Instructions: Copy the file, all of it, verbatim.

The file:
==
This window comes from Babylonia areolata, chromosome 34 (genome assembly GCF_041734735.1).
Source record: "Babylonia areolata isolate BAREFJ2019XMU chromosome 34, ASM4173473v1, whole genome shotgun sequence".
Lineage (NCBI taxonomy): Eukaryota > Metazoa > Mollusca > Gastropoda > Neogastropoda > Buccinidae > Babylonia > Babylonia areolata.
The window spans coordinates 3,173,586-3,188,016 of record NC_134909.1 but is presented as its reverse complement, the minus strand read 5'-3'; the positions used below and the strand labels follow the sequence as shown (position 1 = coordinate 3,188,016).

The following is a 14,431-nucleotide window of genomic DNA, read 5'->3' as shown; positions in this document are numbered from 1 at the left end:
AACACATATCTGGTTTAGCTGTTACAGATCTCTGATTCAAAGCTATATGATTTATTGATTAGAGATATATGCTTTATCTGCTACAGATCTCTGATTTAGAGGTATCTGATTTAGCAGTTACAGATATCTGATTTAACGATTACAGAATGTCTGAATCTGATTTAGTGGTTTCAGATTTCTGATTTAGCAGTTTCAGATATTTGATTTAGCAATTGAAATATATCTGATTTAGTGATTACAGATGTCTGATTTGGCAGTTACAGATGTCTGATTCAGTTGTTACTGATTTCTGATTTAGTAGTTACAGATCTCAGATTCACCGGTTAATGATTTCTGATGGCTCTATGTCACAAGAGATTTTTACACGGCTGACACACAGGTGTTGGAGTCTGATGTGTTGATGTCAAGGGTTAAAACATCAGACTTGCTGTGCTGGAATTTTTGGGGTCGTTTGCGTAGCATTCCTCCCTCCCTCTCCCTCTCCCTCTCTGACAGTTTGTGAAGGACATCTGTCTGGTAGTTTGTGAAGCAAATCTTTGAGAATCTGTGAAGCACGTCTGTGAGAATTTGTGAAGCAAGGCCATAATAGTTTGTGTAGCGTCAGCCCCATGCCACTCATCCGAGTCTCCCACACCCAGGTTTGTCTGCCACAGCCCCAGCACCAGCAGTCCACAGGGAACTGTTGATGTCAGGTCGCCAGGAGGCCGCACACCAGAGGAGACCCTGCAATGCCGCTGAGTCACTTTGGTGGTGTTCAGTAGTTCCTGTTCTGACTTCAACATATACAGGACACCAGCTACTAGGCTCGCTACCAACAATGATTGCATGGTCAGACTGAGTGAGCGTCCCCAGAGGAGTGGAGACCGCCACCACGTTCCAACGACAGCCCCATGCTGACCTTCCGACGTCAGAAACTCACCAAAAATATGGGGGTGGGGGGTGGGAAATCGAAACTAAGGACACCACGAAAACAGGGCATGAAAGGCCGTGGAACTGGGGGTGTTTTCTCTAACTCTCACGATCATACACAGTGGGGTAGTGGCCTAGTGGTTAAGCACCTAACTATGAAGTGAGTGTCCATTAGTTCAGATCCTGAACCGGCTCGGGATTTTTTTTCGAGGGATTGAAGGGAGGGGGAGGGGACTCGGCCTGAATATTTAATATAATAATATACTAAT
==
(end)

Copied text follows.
This window comes from Babylonia areolata, chromosome 34 (genome assembly GCF_041734735.1).
Source record: "Babylonia areolata isolate BAREFJ2019XMU chromosome 34, ASM4173473v1, whole genome shotgun sequence".
Lineage (NCBI taxonomy): Eukaryota > Metazoa > Mollusca > Gastropoda > Neogastropoda > Buccinidae > Babylonia > Babylonia areolata.
The window spans coordinates 3,173,586-3,188,016 of record NC_134909.1 but is presented as its reverse complement, the minus strand read 5'-3'; the positions used below and the strand labels follow the sequence as shown (position 1 = coordinate 3,188,016).

The following is a 14,431-nucleotide window of genomic DNA, read 5'->3' as shown; positions in this document are numbered from 1 at the left end:
AACACATATCTGGTTTAGCTGTTACAGATCTCTGATTCAAAGCTATATGATTTATTGATTAGAGATATATGCTTTATCTGCTACAGATCTCTGATTTAGAGGTATCTGATTTAGCAGTTACAGATATCTGATTTAACGATTACAGAATGTCTGAATCTGATTTAGTGGTTTCAGATTTCTGATTTAGCAGTTTCAGATATTTGATTTAGCAATTGAAATATATCTGATTTAGTGATTACAGATGTCTGATTTGGCAGTTACAGATGTCTGATTCAGTTGTTACTGATTTCTGATTTAGTAGTTACAGATCTCAGATTCACCGGTTAATGATTTCTGATGGCTCTATGTCACAAGAGATTTTTACACGGCTGACACACAGGTGTTGGAGTCTGATGTGTTGATGTCAAGGGTTAAAACATCAGACTTGCTGTGCTGGAATTTTTGGGGTCGTTTGCGTAGCATTCCTCCCTCCCTCTCCCTCTCCCTCTCTGACAGTTTGTGAAGGACATCTGTCTGGTAGTTTGTGAAGCAAATCTTTGAGAATCTGTGAAGCACGTCTGTGAGAATTTGTGAAGCAAGGCCATAATAGTTTGTGTAGCGTCAGCCCCATGCCACTCATCCGAGTCTCCCACACCCAGGTTTGTCTGCCACAGCCCCAGCACCAGCAGTCCACAGGGAACTGTTGATGTCAGGTCGCCAGGAGGCCGCACACCAGAGGAGACCCTGCAATGCCGCTGAGTCACTTTGGTGGTGTTCAGTAGTTCCTGTTCTGACTTCAACATATACAGGACACCAGCTACTAGGCTCGCTACCAACAATGATTGCATGGTCAGACTGAGTGAGCGTCCCCAGAGGAGTGGAGACCGCCACCACGTTCCAACGACAGCCCCATGCTGACCTTCCGACGTCAGAAACTCACCAAAAATATGGGGGTGGGGGGTGGGAAATCGAAACTAAGGACACCACGAAAACAGGGCATGAAAGGCCGTGGAACTGGGGGTGTTTTCTCTAACTCTCACGATCATACACAGTGGGGTAGTGGCCTAGTGGTTAAGCACCTAACTATGAAGTGAGTGTCCATTAGTTCAGATCCTGAACCGGCTCGGGATTTTTTTTCGAGGGATTGAAGGGAGGGGGAGGGGACTCGGCCTGAATATTTAATATAATAATATACTAAT